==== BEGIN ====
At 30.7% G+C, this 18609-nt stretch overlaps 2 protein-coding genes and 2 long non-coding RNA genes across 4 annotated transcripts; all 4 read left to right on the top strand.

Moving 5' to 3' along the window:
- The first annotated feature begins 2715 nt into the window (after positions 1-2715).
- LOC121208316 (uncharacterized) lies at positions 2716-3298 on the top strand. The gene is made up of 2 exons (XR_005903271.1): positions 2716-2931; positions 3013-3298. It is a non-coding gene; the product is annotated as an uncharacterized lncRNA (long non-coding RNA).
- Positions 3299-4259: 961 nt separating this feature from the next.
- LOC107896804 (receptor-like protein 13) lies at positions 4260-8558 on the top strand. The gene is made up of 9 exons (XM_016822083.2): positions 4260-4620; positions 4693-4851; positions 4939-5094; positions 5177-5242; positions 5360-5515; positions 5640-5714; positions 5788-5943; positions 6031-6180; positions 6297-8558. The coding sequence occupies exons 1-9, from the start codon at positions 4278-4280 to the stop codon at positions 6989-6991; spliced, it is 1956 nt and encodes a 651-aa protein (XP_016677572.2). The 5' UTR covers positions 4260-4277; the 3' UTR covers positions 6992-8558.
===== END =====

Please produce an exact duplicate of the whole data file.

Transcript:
At 30.7% G+C, this 18609-nt stretch overlaps 2 protein-coding genes and 2 long non-coding RNA genes across 4 annotated transcripts; all 4 read left to right on the top strand.

Moving 5' to 3' along the window:
- The first annotated feature begins 2715 nt into the window (after positions 1-2715).
- LOC121208316 (uncharacterized) lies at positions 2716-3298 on the top strand. The gene is made up of 2 exons (XR_005903271.1): positions 2716-2931; positions 3013-3298. It is a non-coding gene; the product is annotated as an uncharacterized lncRNA (long non-coding RNA).
- Positions 3299-4259: 961 nt separating this feature from the next.
- LOC107896804 (receptor-like protein 13) lies at positions 4260-8558 on the top strand. The gene is made up of 9 exons (XM_016822083.2): positions 4260-4620; positions 4693-4851; positions 4939-5094; positions 5177-5242; positions 5360-5515; positions 5640-5714; positions 5788-5943; positions 6031-6180; positions 6297-8558. The coding sequence occupies exons 1-9, from the start codon at positions 4278-4280 to the stop codon at positions 6989-6991; spliced, it is 1956 nt and encodes a 651-aa protein (XP_016677572.2). The 5' UTR covers positions 4260-4277; the 3' UTR covers positions 6992-8558.